On June 10th, 2005 the Spanish government approved Royal Decree 687/2005 implementing the Personal Income Tax (hereinafter, PIT) regulations in relation to article 93 of the Spanish PIT Law (hereinafter, SPITL), which is commonly known as the "Beckham law" and they regulate the procedure to apply for the new Spanish tax regime for expatriates in force since January 1st, 2004.
According to this law, natural persons who acquire their tax residence in Spain as a result of being posted to Spanish territory may opt for assessment under Spanish Non-Residents Income Tax rules for a period of up to six tax years (the year in which the expatriate acquires the tax residency in Spain and the following five consecutive years) instead of under the PIT rules for resident individuals provided that certain conditions are met.
On November 27th 2014, the Government approved Law 26/2014, which modifies this regime. This law eliminates the requirement regarding the total amount derived from personal work performed in Spain that the individual should obtain. Based on the old rules, taxpayers which employment income was over EUR 600.000 would not be eligible for the special regime. With the current regulation the amount of the employment income is not relevant for application purposes. On the other hand, with the new rules, worldwide employment income would be considered Spanish sourced thus subject to tax in Spain.
Other amendments included are that professional sportsmen now are excluded of this regimen. However, the law 26/2014 includes the possibility that the company directors can apply for this special regimen as long as they do not hold stock on the company or in case they have, the shares held do not mean more than 25% on the equity.
Under the special regime, natural persons will be subject to Personal Income Tax for their worldwide employment income and Wealth Tax only in relation to the assets they own that are located in Spain. Employment income is subject to a 24% flat tax rate if the tax base is less than EUR 600.000 and 45% if it is over that amount instead to the progressive tax scale for resident individuals (ranging from 19% up to 48%, depending on the region of Spain where the taxpayer has his residence) during the year of acquisition of the Spanish tax residency and the following five consecutive tax years. Dividends, interests and capital gains from Spanish sourced are subject to taxation following a scale ranging from 19% to 23%. Income from investments that are not of Spanish sourced are not subject to income tax in Spain under this regime.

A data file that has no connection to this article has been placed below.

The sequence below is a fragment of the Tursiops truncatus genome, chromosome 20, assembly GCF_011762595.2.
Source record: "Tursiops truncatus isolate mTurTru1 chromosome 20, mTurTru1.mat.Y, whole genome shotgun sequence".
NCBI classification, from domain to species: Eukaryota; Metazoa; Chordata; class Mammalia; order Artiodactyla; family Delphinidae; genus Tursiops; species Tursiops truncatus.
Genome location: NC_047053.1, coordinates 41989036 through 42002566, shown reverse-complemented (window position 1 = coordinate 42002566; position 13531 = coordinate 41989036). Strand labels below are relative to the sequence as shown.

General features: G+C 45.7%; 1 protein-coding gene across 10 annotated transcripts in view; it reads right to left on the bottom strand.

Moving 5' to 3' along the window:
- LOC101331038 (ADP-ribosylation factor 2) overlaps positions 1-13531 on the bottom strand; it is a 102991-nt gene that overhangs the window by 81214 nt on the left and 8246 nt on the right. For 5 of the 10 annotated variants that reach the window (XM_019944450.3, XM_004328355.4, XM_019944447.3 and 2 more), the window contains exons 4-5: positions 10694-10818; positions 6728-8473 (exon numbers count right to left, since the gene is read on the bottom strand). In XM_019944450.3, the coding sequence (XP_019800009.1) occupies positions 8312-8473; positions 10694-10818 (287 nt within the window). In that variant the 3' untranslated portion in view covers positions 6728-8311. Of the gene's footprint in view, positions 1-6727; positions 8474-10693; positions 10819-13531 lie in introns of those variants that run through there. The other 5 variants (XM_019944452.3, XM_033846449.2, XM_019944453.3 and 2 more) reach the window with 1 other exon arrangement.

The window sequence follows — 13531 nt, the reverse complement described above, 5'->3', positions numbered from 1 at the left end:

Individuals who wish to benefit from this scheme must comply with the following requirements:
- They must at no time have been resident in Spain during the 10 tax years preceding their arrival to Spain.
- The assignment to Spain must be due to the signing of an employment contract with a company located in Spain or, in any case, to an assignment from a company located outside of Spain.
- The company directors are eligible for the regime as long as they do not hold stock on the company or in case they have, the shares held do not mean more than 25% on the equity.
- They must not obtain income through a Permanent Establishment located in the Spanish territory.
The new legislation removes the requirement that the work must be done in Spain, because since January 2015 the Spanish law presumes that all employment income earned by the taxpayer from the date of his arrival in Spain it is Spanish sourced and it is subject to taxation.
The request for application of the regime must be made through a special Form (149 Form), which must be filed to the Spanish Tax Authorities along with documentation supporting the application referred within a period of 6 months from the date on that the worker has been registered as an employee in the Social Security in Spain or from the starting date of the provision of services in Spain in accordance with the corresponding certificate issued by the Foreign Social Security when the worker maintains the contributions in his country of origin.
In summary, the main features of the new regime are as follows:
- The election for the new regime entails taxation as a non-resident individual for Income Tax and Wealth Tax point of view.
- Employment income is taxed at 24% flat rate on the gross income, not being applicable those reductions, deductions and allowances set forth for resident individuals. Employment income over EUR 600.000 would be subject to tax at 45%.
- Capital gains obtained in Spanish territory will be taxed at a tax rate ranging from 19% to 23%, regardless of the holding period of the asset transferred. Investment income which is not Spanish sourced it is not subject to tax.
- The natural person will be subject to the Wealth Tax for the assets and rights located or exercisable in Spanish territory.
- The taxpayer under this special regime will not be required to file the declaration Form 720 on assets located outside Spanish territory.
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